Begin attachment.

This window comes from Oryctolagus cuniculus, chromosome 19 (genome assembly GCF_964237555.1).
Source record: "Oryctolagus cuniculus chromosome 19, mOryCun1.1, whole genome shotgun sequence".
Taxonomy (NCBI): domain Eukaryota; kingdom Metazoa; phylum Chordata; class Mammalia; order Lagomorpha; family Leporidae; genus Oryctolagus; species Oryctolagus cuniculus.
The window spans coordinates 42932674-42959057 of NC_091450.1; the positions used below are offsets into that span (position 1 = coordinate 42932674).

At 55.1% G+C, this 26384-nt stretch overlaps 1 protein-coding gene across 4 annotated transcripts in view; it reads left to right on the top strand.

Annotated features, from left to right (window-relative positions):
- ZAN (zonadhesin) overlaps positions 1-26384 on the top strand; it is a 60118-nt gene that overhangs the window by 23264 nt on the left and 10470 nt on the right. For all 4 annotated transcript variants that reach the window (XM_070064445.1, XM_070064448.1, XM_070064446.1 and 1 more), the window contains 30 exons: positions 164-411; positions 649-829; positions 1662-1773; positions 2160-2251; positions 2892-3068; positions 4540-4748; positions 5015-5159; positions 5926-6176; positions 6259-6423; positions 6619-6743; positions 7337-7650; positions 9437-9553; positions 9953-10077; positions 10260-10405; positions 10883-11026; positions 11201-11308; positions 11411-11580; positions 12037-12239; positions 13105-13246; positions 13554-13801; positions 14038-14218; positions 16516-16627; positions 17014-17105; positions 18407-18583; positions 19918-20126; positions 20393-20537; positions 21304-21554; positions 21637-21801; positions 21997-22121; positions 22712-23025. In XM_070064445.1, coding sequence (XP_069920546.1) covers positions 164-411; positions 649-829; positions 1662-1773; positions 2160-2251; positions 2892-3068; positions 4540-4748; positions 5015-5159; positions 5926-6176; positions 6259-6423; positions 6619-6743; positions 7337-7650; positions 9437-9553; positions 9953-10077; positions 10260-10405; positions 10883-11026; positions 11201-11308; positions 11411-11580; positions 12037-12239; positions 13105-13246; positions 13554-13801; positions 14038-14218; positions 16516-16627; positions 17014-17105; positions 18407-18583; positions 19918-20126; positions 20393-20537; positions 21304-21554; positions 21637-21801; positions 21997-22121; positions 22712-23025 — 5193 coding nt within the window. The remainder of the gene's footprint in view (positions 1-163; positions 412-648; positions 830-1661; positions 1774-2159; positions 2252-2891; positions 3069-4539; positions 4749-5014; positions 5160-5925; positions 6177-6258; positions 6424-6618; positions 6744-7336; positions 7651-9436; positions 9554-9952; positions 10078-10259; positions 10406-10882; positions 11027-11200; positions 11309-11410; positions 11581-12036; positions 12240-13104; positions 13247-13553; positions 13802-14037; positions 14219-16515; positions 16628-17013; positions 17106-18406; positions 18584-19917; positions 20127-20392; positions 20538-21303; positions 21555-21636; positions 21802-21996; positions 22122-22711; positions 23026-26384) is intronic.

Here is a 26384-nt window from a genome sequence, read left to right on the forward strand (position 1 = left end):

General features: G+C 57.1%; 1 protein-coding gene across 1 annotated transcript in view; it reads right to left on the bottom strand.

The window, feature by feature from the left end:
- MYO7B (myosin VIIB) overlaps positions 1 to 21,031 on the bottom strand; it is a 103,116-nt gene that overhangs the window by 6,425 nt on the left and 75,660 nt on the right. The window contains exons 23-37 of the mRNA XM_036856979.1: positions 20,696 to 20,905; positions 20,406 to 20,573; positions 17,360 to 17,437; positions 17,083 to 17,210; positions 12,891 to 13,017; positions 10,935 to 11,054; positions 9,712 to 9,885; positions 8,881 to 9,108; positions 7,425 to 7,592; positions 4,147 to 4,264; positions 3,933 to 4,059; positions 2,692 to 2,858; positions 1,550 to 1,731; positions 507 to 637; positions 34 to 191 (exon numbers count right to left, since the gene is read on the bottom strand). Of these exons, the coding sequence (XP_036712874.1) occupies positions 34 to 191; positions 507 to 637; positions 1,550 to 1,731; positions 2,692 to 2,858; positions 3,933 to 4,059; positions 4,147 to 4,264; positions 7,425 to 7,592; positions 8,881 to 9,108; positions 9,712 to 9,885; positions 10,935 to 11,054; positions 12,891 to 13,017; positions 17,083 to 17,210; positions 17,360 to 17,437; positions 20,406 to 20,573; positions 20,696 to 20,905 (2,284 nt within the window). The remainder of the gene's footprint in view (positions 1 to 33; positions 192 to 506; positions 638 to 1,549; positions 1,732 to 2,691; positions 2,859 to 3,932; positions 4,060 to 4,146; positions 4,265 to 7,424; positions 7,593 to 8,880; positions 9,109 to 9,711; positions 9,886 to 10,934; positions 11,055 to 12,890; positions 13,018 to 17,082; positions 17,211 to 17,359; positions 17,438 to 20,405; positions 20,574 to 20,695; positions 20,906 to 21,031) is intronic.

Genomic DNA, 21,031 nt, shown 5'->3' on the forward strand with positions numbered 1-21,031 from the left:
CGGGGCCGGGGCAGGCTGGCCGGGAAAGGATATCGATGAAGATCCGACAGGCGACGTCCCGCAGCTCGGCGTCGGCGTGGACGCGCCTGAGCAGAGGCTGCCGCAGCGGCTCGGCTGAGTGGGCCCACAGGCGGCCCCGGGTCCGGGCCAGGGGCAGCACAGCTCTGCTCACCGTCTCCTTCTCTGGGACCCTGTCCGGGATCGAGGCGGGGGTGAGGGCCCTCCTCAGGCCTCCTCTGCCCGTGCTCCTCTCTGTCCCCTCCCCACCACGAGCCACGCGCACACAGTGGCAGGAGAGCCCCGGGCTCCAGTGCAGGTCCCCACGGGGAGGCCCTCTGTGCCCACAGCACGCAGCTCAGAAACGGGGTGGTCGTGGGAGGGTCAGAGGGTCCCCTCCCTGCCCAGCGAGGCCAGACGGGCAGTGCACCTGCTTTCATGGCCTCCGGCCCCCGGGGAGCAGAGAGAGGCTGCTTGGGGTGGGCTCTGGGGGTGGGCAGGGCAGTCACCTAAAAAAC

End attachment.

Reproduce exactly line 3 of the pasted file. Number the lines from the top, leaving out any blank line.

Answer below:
Taxonomy (NCBI): domain Eukaryota; kingdom Metazoa; phylum Chordata; class Mammalia; order Lagomorpha; family Leporidae; genus Oryctolagus; species Oryctolagus cuniculus.